2018 saw a number of large companies suffer from huge data breaches, but it’s so commonplace these days that every announcement seems to follow a standard process: we read about it in the press, mutter to ourselves ‘oh that’s bad’ and then we move on to read the next news story.
For the companies involved, they, too, go through a standard process: they will most likely suffer a significant dip in their share price, a big dent in their reputation and then a sizeable PR bill as they try to recover their public image and smooth the waters.
This was the case for Marriott Hotels when, in November, they announced that half a billion customer records were compromised. This breach can be seen as completely inexcusable, demonstrating not only a lack of technical security, but also a complete absence of organisational security, too.
But with a breach this big, Marriott should also be worried that they could follow in Equifax’s footsteps and be subjected to a class action law suit.
In 2017 Equifax, the consumer credit reporting agency, suffered from one of the most highly publicised and sensitive cyber security hacks in history, when personal information for around 145.5m individuals was exposed. It was data relating mostly to Americans, but also Canadian and British consumers were exposed.
The incident prompted over 240 individual class action lawsuits in the US and then a rare 50-State class action suit was served on the company. It is reported that Equifax has spent over $88m as a result of the breach and that their profits have fallen by $35m. Their CEO stepped down in the wake of the incident and then the company’s CIO and CSO retired a week after the announcement, too.
This fall from grace has been very publicly documented, but will it have any impact on other businesses? I doubt it. I am not aware of any great impact on Marriott’s cyber security efforts.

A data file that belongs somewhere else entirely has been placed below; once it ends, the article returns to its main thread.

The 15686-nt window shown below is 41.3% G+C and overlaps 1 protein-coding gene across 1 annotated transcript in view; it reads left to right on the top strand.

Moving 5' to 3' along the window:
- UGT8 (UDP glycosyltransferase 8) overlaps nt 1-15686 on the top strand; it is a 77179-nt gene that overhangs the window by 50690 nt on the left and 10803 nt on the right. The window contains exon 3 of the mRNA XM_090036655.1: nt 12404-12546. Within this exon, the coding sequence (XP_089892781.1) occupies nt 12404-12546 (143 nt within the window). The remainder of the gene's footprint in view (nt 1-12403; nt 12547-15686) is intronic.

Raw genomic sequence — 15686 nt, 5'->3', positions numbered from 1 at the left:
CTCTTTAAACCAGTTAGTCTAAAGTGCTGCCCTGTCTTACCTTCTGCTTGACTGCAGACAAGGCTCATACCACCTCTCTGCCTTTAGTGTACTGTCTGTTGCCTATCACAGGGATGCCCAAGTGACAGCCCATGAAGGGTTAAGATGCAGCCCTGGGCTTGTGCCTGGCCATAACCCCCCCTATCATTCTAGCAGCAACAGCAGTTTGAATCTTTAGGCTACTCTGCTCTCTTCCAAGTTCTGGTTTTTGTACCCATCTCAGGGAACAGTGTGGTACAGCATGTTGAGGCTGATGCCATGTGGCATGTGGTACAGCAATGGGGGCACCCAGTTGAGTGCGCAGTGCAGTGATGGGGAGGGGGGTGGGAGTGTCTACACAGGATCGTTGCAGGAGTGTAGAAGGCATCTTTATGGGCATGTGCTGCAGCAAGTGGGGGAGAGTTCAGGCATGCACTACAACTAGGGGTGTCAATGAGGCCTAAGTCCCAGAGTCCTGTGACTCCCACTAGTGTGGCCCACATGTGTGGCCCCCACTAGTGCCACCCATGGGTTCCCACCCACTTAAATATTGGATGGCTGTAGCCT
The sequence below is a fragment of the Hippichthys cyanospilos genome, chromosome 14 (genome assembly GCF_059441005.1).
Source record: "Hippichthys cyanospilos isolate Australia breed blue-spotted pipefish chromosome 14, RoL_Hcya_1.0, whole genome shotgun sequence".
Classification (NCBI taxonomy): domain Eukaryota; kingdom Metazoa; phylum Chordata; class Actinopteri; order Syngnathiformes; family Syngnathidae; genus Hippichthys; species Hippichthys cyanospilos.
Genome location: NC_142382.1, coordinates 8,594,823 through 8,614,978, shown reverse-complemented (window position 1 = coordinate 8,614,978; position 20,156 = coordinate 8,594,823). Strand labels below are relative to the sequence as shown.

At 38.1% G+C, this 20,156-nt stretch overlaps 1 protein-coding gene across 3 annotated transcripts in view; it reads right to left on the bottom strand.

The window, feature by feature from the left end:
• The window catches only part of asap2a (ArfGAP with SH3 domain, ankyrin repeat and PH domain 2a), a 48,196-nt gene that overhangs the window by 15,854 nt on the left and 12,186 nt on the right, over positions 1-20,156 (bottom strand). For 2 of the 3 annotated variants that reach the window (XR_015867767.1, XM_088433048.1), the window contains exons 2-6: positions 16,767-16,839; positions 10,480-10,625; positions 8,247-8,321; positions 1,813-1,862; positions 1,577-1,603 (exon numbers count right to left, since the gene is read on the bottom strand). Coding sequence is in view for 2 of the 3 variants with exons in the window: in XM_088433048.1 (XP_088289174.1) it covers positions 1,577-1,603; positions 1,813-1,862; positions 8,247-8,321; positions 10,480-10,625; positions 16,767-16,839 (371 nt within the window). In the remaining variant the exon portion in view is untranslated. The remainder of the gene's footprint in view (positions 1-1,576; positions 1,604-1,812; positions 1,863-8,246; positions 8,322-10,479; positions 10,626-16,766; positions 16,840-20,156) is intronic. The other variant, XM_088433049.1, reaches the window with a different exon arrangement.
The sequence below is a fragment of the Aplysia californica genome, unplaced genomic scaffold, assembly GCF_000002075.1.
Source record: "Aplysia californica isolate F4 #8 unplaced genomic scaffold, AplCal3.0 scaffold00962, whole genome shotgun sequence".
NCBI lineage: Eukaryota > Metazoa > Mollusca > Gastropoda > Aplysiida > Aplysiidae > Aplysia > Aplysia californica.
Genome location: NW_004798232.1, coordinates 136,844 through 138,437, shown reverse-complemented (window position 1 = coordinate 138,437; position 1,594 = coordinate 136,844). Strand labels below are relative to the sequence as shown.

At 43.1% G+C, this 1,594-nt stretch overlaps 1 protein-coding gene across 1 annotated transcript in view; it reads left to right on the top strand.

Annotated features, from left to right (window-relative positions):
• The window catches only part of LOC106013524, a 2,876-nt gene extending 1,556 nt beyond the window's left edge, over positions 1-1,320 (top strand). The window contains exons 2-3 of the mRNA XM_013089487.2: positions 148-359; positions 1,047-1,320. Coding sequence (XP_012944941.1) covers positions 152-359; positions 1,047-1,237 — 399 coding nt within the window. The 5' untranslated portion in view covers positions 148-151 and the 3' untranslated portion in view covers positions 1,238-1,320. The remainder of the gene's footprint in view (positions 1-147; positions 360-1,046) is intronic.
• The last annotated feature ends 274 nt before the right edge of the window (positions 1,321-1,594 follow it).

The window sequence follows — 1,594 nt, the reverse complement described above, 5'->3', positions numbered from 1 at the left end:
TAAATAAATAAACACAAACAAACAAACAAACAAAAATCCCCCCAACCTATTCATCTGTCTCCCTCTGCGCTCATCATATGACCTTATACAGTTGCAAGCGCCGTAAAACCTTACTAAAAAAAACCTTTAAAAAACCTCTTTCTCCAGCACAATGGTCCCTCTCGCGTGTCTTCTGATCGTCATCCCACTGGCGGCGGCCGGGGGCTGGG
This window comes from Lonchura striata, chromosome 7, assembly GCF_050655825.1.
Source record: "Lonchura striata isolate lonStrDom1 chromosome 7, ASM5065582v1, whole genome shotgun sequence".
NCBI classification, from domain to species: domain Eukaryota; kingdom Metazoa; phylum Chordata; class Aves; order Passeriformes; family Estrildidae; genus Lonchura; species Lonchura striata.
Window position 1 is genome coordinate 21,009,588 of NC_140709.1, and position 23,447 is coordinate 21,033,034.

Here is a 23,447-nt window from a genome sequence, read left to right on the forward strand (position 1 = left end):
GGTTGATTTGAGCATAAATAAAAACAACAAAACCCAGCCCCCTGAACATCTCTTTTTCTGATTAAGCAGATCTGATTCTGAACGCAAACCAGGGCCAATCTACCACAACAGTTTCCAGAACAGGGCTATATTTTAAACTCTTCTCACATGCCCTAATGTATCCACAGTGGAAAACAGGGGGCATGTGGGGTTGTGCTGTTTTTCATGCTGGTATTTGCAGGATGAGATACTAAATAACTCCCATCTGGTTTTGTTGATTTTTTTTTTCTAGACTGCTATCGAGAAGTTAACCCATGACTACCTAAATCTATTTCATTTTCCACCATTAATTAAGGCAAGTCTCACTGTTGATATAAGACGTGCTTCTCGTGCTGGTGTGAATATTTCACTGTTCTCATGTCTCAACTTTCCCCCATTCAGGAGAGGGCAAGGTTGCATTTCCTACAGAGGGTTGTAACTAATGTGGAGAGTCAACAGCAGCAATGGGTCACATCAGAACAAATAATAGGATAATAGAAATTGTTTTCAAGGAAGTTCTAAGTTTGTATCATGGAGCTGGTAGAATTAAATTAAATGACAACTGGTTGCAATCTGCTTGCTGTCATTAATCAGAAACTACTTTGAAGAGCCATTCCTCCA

Think of data security as a line. At one end we have an encrypted hard drive, buried deep in concrete under a 100-storey building. It’s extremely secure but not at all usable. At the other end of the line is a computer in a public space, connected 24/7 to the internet with no password protection. This is very easily accessible, but incredibly insecure. Security policy is about finding the right point on that line between those two extremes. All organisations have to decide for themselves where the right balance is between usability and security for them.
Organisations should be asking themselves: ‘Could we do more to prevent a data breach?’ The answer will always be ‘Yes’, but then someone needs to evaluate whether the options are sensible, practical and affordable.
And there lies the rub. It could cost a company a sizeable chunk of cash to implement the necessary changes, but the alternative could be a lot worse. AIR Worldwide has estimated the breach will cost Marriott around $600m, so even if the cost of getting it right were as much as $20m, it would only be a drop in the ocean compared to the impact of a breach.
There are a lot of companies out there who will never learn from these examples. They are just sticking their heads in the sand and assuming that it will never happen to them, because in the words of Del Amitri: ‘And nothing ever happens, nothing happens at all - the needle returns to the start of the song and we all sing along like before…’